As the [Virginia Supreme Court in] Smith observed, EMTALA "establishes a separate federal cause of action, cognizable in federal and state courts, independent of any additional or pendant state claims," with a two-year statute of limitation in § 1395dd(d)(2)(C) for filing claims. Id. Notwithstanding the fact that the Virginia Act tolls the statute of limitations during compliance with its procedural prerequisites, these state law tolling provisions cannot toll the running of EMTALA's two-year statute of limitations.... Because Virginia's procedural requirements are potentially in direct conflict with, and therefore inconsistent with EMTALA, we hold that they are not applicable to an EMTALA claim....

42 F.3d 851, 866 (quoting Smith v. Richmond Memorial Hosp., 416 S.E.2d at 695).

Permitting plaintiffs' medical malpractice and EMTALA claims to be lumped together and then applying the mandatory pre-suit panel review procedure to the claims as a whole would subvert the plain meaning and intent of 42 U.S.C. § 1395dd. Griffith v. Mt. Carmel Medical Ctr., 842 F.Supp. 1359, 1364 (D.Kan.1994)(declining to engraft comparative fault law onto EMTALA claim). Unlike medical review panels which are designed to weed out spurious medical malpractice claims and to encourage pre-trial settlement, EMTALA's private cause of action is designed to penalize hospitals and thereby discourage "dumping." This difference in purpose buttresses our holding that the procedural requirement of the Louisiana Medical Malpractice Act directly conflicts with EMTALA and is thus preempted.11


In the present case, plaintiffs demanded damages under EMTALA based on defendant's alleged breach of its duty to properly stabilize or to appropriately transfer Mrs. Spradlin.12 If plaintiffs prove a violation of the requirements of EMTALA (which does not distinguish between intentional and unintentional conduct), plaintiffs will be entitled to recover the appropriate damages.

Plaintiffs also alleged in this action conduct by defendant's employees that fell below the professional standard of care and would constitute medical malpractice. This claim must be submitted first to a medical review panel before plaintiffs can file the claim in district court.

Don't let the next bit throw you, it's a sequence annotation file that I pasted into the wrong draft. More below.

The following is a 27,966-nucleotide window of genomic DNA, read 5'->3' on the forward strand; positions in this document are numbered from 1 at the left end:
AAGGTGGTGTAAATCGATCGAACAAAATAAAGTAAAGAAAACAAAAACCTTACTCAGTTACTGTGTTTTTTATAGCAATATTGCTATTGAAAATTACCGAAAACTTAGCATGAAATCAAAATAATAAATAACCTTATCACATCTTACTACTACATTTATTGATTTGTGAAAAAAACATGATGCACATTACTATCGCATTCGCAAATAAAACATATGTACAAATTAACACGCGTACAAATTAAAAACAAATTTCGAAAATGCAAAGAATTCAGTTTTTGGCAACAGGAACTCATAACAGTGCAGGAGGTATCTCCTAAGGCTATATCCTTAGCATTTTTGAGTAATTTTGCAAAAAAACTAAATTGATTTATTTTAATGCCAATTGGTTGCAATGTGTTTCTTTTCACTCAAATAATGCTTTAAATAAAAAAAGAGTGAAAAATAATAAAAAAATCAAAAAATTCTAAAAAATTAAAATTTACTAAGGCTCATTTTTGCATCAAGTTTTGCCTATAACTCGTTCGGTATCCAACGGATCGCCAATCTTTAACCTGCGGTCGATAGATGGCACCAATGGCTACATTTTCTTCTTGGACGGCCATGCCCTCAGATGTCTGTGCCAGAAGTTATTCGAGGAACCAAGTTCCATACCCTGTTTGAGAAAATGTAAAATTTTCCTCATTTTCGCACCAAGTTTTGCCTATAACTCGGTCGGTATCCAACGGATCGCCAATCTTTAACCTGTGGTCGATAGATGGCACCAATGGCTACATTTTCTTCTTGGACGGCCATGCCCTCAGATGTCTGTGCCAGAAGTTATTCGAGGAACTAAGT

Requiring separate suits based on related claims growing out of the same transaction or occurrence appears to be judicially inefficient and may produce inconsistent results. However, the court in the EMTALA action (which must be filed within two years) may consider whether it is appropriate under the particular facts and circumstances to grant a motion to stay that action, while urging expeditious action in the medical review panel proceeding. In any event, plaintiffs are entitled to recover damages on both claims, whether in one or two trials, if the different requirements of proof are met, despite the fact that the law requires exhaustion of an administrative remedy in one action that is not applicable to the other.


For these reasons, the judgment of the court of appeal is affirmed.


* Kimball, J., not on panel. Rule IV, Part 2, § 3.
1. Patient "dumping" by a private hospital generally includes the refusal to treat patients with emergency medical conditions who are uninsured and cannot pay for medical treatment or the transfer of such patients to a public hospital.
2. Plaintiffs contend that the doctor suggested the transfer to a public hospital after learning that the couple had no medical insurance and were unable to pay for medical services. They further contend that the doctor failed to stabilize Mrs. Spradlin's condition before the transfer. Defendant claims the transfer was an appropriate one in that its hospital lacked the type of intensive care unit Mrs. Spradlin needed to give her the optimum chance of survival. This dispute, of course, goes to the merits of plaintiffs' claims, which are not before us.
3. Contemporaneously, plaintiffs filed an almost identical petition to invoke a medical review panel to hear their medical malpractice claims for survival and wrongful death damages against both the hospital and the emergency room doctor. Only the first action solely against the hospital is before us.
4. The issue of whether the Louisiana "anti-dumping" statute can be the basis for a cause of action in tort was expressly reserved for decision by this court in Fleming v. HCA Health Services of Louisiana, Inc., 96-1968 at p. 5(La.4/8/97), 691 So.2d 1216, 1219 n. 3 (noting that we "need not address the issue of whether a violation of La.Rev.Stat. 40:2113.6, which contains its own penalty provisions for a fine and suspension from the state medical assistance program, constitutes actionable fault in a tort action").